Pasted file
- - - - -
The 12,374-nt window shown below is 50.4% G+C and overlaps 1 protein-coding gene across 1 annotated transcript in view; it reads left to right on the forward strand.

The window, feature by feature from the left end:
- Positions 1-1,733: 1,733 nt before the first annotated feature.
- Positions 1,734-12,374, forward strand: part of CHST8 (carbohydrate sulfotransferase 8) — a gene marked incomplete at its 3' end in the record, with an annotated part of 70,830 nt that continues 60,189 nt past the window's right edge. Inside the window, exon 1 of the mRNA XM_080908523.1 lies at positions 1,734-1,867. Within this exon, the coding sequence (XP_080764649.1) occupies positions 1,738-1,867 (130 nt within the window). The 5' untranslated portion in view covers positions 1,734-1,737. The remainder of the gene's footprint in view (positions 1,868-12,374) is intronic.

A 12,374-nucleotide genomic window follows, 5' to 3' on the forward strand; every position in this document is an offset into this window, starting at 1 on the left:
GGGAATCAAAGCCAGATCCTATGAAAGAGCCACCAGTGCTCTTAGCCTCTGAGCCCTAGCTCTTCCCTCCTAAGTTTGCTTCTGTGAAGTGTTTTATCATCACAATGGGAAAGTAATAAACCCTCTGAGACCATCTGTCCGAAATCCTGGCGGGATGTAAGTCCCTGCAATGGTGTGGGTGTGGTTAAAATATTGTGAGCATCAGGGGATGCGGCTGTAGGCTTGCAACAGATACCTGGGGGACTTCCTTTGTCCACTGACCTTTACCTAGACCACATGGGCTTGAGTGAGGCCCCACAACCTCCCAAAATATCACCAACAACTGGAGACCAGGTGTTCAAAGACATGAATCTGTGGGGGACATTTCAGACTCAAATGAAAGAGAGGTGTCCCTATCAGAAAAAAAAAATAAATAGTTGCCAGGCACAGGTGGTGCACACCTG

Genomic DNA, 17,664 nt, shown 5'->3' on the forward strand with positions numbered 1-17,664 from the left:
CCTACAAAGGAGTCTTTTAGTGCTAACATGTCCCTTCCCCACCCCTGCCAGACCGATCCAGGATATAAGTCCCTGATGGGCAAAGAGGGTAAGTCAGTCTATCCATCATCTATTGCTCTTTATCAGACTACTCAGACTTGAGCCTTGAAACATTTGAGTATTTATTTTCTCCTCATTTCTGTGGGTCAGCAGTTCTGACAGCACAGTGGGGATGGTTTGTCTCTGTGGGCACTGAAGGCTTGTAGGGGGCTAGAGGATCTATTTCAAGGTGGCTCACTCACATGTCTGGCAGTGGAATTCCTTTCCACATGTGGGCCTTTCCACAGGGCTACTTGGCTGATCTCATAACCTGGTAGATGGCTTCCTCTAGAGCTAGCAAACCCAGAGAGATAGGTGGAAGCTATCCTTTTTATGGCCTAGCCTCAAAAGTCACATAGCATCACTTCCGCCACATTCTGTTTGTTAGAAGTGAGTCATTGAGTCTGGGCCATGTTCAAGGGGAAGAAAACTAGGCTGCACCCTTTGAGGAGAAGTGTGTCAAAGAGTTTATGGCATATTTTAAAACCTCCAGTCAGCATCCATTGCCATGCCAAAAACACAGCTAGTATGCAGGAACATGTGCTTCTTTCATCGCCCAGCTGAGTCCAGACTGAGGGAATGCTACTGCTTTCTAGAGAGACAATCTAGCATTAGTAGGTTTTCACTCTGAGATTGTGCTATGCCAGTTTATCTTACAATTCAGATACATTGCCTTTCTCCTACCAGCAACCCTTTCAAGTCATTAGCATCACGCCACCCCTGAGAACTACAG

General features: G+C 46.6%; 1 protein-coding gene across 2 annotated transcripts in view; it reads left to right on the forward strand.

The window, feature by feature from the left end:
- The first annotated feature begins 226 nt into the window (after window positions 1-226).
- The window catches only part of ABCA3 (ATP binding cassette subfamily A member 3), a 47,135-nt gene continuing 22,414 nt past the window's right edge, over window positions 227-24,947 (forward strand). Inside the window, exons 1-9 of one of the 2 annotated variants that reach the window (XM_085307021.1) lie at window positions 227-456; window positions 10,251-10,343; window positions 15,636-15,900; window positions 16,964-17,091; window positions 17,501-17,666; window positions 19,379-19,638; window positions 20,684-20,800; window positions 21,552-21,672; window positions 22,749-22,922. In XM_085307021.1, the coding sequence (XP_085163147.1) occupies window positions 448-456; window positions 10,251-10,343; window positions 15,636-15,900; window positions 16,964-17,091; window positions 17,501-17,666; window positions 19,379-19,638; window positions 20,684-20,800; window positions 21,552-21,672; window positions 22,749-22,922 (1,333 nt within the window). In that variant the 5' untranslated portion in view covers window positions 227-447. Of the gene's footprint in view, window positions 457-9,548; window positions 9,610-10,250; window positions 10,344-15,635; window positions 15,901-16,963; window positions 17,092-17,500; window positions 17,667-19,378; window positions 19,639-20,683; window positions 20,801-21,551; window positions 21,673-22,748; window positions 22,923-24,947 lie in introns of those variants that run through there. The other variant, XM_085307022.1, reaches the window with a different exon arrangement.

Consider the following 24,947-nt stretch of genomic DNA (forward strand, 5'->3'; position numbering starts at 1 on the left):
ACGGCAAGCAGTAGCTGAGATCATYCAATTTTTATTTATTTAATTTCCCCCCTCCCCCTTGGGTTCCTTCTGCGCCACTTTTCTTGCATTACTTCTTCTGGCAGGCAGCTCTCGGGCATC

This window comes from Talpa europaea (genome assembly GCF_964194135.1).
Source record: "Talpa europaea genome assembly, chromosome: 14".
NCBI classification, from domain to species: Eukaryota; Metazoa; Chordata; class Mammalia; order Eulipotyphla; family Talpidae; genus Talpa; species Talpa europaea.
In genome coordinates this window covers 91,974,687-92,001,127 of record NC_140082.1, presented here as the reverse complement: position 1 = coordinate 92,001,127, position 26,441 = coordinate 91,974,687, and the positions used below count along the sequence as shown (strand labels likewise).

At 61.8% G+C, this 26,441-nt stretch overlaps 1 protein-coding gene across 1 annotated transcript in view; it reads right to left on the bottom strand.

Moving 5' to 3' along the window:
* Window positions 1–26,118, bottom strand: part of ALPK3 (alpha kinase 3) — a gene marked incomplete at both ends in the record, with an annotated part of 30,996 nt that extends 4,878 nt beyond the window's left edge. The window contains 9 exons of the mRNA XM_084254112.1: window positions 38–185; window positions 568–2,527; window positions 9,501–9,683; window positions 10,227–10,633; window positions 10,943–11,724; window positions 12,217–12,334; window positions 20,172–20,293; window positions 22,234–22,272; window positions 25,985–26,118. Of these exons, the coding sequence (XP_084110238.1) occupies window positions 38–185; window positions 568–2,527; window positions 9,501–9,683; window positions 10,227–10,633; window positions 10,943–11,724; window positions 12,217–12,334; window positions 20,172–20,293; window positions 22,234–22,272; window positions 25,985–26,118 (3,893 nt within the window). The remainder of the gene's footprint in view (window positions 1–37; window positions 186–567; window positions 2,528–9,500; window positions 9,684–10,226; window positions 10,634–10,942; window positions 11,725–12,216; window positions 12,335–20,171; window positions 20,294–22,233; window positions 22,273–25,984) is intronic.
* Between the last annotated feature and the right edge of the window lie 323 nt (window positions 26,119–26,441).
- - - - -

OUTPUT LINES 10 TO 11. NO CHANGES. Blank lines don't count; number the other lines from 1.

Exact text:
The window, feature by feature from the left end:
- The first annotated feature begins 226 nt into the window (after window positions 1-226).